2021-11-28

More on Highway Code (Abergavenny)

I had a very interesting debate on FaceBook over this. So I thought it worthy of a blog post.

[Update: Whilst I don't think this is in any way a grey area, the new Highway Code rules from Jan 2022 make this way more clear with rules about giving way entering or leaving a side road when someone is crossing, or waiting to cross]

This is a junction in Abergavenny that I walk across every day on my way to town. I walk both ways, but frequently (maybe once a week) someone turning in to the side road will drive at me whilst I am crossing. They are usually not in sight when I started to cross, sometimes they are and waiting on traffic when I start to cross. But the rules are really clear, if I have started to cross then they have to give way to me. Oddly, even though I have no trouble with zebra crossings (everyone is really polite and stops even if I have not started to cross), they get annoyed that they have to stop for me, for some reason. Some very annoyed, stopping, getting out of the car, shouting, etc. It is crazy!

Just to be clear, I also have a lot of cases of drivers being sensible, waiting for me to cross, no annoyance, very civil and safe. Thank you - most of the people of Abergavenny are very civil and polite.

The debate came up because of the "island" in the road. This was not something I had considered an issue. Walking in direction shown, I am crossing a road, and get to the island in the "middle", and a car approaching expects me to stop for some reason. The question being should I stop? or should I expect them to give way as I started to cross the road some time before and am still crossing, so I have priority. To be clear, I always try to make eye contact and try to avoid getting run over (so far with success) - I even wear hi-vis on many occasions.

What are the rules?

The rules are all in the Highway Code, and even though many of these are just advice, and recommendations, and even some that are clear rules are not "laws", they do define how we all use the road together and if followed they help ensure things work smoothly. At the end of the day, the rules can say which of us was right and which was wrong in a case such as this where the car driver has to stop for a pedestrian that is crossing.

  • Rule 170: "watch out for pedestrians crossing a road into which you are turning. If they have started to cross they have priority, so give way"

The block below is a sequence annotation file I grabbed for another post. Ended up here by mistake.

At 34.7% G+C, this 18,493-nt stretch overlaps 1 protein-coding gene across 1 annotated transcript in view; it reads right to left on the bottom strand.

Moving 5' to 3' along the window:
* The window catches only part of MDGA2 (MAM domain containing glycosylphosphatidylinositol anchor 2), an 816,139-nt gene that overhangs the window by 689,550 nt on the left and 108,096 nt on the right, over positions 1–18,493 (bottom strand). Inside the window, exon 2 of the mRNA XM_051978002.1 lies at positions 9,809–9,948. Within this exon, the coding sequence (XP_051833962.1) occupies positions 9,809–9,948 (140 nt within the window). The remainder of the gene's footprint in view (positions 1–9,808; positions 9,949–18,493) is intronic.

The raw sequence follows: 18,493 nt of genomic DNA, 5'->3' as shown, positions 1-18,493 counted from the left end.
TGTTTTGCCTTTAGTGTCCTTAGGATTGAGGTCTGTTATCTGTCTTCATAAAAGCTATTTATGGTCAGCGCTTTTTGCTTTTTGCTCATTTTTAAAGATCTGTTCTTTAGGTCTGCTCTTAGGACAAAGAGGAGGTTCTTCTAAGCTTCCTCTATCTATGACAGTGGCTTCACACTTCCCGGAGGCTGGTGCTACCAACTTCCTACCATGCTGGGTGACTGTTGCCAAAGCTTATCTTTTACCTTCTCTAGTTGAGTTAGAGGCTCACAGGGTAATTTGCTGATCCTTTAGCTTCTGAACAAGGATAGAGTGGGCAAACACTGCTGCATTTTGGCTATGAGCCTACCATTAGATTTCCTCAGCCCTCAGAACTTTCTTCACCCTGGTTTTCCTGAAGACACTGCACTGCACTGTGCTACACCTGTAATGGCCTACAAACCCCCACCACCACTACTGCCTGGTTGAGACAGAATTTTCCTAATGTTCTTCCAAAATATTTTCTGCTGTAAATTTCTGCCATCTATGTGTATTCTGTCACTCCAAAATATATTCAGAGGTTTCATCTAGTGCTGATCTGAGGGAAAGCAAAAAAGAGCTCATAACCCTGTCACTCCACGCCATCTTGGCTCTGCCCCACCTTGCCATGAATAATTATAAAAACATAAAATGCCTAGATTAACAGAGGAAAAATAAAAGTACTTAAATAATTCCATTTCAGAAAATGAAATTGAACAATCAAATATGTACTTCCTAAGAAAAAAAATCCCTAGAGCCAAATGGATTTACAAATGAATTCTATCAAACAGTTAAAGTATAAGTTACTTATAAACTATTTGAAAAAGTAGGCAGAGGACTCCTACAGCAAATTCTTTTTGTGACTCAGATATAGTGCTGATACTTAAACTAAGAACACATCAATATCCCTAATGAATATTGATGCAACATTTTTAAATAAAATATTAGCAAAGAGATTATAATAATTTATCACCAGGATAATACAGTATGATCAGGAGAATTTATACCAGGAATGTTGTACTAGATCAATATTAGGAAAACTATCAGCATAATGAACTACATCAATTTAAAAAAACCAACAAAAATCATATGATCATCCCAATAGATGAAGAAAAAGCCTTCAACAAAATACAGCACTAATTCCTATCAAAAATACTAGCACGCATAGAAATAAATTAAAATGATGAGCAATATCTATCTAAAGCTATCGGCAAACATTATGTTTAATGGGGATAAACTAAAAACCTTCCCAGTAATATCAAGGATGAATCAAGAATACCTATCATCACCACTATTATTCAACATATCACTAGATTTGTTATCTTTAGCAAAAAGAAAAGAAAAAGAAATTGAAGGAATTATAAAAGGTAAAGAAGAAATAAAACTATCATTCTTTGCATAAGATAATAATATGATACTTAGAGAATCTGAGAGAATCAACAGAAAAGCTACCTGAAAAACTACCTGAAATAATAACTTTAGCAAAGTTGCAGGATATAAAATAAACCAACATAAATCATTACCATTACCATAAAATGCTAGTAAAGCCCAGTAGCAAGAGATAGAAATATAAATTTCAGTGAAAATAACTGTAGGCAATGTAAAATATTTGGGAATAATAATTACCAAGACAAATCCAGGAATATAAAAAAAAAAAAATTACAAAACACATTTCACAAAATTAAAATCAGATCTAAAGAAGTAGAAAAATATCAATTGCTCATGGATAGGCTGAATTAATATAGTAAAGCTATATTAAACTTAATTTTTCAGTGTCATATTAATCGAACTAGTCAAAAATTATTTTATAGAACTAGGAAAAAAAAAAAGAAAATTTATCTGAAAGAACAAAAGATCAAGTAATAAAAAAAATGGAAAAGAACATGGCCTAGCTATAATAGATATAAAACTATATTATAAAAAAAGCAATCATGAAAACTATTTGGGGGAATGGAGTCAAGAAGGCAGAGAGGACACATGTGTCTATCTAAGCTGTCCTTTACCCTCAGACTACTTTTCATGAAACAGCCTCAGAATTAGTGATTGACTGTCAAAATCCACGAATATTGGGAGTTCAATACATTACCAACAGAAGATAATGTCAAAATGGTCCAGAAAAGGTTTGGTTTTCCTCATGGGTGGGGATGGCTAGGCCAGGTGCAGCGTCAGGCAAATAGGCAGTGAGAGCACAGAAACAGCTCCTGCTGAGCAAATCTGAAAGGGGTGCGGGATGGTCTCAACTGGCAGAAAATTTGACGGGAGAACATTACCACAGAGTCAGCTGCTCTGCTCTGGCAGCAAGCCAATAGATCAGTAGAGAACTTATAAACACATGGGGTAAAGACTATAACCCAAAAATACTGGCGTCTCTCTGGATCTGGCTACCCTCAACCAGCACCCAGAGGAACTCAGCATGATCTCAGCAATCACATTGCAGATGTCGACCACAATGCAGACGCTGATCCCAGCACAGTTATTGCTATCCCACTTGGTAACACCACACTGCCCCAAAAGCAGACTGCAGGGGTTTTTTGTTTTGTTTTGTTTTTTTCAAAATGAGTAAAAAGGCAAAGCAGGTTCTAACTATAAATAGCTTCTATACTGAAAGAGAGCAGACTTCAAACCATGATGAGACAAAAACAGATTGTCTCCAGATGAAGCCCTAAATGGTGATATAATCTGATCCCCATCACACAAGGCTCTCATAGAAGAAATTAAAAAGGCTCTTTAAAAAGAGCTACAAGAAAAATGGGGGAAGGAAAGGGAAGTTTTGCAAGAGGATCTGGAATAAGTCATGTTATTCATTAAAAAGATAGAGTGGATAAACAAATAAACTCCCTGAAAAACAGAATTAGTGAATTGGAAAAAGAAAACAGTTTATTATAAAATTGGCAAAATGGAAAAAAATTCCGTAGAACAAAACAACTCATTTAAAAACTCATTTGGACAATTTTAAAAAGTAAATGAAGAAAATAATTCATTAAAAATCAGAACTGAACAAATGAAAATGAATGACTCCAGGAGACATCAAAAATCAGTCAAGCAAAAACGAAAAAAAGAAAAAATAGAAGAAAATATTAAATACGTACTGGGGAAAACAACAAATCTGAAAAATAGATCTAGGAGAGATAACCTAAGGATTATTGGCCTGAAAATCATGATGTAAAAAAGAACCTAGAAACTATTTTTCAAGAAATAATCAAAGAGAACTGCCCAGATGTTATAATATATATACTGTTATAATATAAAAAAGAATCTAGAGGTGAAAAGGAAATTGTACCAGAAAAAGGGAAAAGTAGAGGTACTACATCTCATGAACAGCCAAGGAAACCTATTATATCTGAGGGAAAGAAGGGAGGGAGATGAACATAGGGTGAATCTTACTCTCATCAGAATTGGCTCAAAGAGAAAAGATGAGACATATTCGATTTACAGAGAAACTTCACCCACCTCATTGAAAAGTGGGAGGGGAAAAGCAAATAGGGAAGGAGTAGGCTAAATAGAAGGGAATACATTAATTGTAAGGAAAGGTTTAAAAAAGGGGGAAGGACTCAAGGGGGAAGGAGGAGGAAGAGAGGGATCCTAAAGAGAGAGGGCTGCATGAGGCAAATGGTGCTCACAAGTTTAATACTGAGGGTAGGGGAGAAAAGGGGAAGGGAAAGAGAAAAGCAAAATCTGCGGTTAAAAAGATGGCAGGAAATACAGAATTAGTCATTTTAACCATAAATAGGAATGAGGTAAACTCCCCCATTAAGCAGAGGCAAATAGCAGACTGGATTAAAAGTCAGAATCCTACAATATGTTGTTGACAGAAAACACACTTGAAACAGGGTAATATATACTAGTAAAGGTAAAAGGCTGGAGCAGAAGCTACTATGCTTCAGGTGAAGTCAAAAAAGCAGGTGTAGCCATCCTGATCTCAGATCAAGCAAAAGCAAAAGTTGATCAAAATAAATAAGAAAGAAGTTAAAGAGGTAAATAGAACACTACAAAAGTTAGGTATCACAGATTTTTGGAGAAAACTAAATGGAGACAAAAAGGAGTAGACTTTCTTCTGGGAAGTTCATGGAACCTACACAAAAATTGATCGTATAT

• Rule 8: "At a junction. When crossing the road, look out for traffic turning into the road, especially from behind you. If you have started crossing and traffic wants to turn into the road, you have priority and they should give way (see Rule 170)."

So that is pretty clear, both for a driver and a pedestrian, if you have started to cross (just like a zebra crossing) cars have to give way.

So where does the island come in?

The confusion comes about because of rule 20: "Where there is an island in the middle of a zebra crossing, wait on the island and follow Rule 19 before you cross the second half of the road – it is a separate crossing."

This makes it clear that where there is an island in a zebra crossing, each half of the road is a "separate crossing". So "starting to cross" the crossing (not the road) is not automatically priority over cars for the other "crossing" on the other half of the road.

However, rule 30 is not the same: "Where there are no controlled crossing points available it is advisable to cross where there is an island in the middle of the road. Use the Green Cross Code (see Rule 7) to cross to the island and then stop and use it again to cross the second half of the road."

Both rules make it clear that the road may have two halves, but unlike rule 20, this rule does not say that makes it two separate "crossings" or "roads". Rules 8 and 170 talk of having priority once you have started to cross "the road" or "a road", not "a half of a road" or "a part of a road" or even a "crossing".

So, to me, rule 30 actually clarifies the this is not like a zebra crossing, it is one road, and starting to cross it at all gives the pedestrian priority. As such, when getting to the middle of the road, island or not, they still have priority, and so can reasonably expect the cars turning in to the road to give way as required by rule 170.